Demystifying Unconscionability: An Historical and Empirical Analysis
74 Pages Posted: 19 Mar 2020
Date Written: January 28, 2020
The doctrine of unconscionability is encrusted with myths. First year law students are taught that the doctrine was created in the twentieth century. Unconscionability is often presented as a novel one, born in the Uniform Commercial Code’s adoption of Section 2-302 in the mid-twentieth century. Even those scholars who are willing to look a bit further afield than the twentieth century for the origins of the unconscionability doctrine typically only reach the mid eighteenth century. In addition to myths surrounding its origin, the doctrine has been presented as a dangerously vague and imprecise concept. Commentators and scholars have likewise characterized the doctrine as a license for courts to refuse, unpredictably and arbitrarily, to enforce some contracts. Some claim its application has the potential to destroy all of contract law. Beyond the fear mongering myths, another standard myth taught to first year law students is that to succeed on a claim of unconscionability a party must offer at least some proof of both procedural and substantive unconscionability.
This article will thus attempt to dispel the following three myths about unconscionability:
• It is a new, modern doctrine of law.
• Its application is unpredictable and arbitrary.
• To prevail a party must prove both procedural and substantive unconscionability.
The best way to dispel myths is through facts. This article attempts to clear the clouds of confusion and fear surrounding the doctrine by turning to historical and empirical fact. Part I of this article looks to the ancient past and finds that the idea that justice, and hence the law, should grant a remedy to at least some people who enter into inequitable bargains is as old as philosophizing about justice itself (and certainly older than the mid-eighteenth century). Rather than a dangerous modern innovation, this principle of justice has ancient philosophical roots in Aristotle and ancient legal roots in Roman law. Part II of the article summarizes prior attempts to assess the doctrine of unconscionability through empirical research by summarizing the results of prior work and identifies the limited scope of those projects. Part III contains the results of the comprehensive empirical analysis of what appears to be happening in cases involving claims of unconscionability in the period 2013-2017. A comprehensive coding process was undertaken for all reported federal and state cases decided over this five-year period. The results of the data analysis of 463 federal and state cases suggest that whatever the casebooks and law review articles claim about the doctrine, its application in real courts on the ground is very predictable and simpler than a two-part requirement suggests. The article concludes with a proposal to reformulate the doctrine to conform better to both its historical roots and its application by courts in real cases.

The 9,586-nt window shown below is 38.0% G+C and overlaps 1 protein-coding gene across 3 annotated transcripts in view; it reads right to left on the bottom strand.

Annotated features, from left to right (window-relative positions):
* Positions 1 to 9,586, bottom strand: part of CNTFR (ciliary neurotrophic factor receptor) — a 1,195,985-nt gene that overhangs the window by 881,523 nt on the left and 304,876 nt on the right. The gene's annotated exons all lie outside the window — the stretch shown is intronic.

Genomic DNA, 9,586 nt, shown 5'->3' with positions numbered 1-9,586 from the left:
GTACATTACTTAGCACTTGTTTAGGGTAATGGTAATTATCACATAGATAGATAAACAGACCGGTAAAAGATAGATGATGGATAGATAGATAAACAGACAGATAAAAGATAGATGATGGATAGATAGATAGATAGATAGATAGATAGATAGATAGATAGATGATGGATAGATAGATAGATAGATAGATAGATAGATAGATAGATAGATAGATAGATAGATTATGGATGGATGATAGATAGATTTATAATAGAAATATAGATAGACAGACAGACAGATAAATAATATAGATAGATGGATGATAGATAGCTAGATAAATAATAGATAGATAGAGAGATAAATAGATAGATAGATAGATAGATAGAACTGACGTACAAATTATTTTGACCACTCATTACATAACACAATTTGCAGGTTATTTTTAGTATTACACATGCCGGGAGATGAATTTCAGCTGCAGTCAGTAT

Keywords: Unconscionability, contracts, case coding
Suggested Citation: Suggested Citation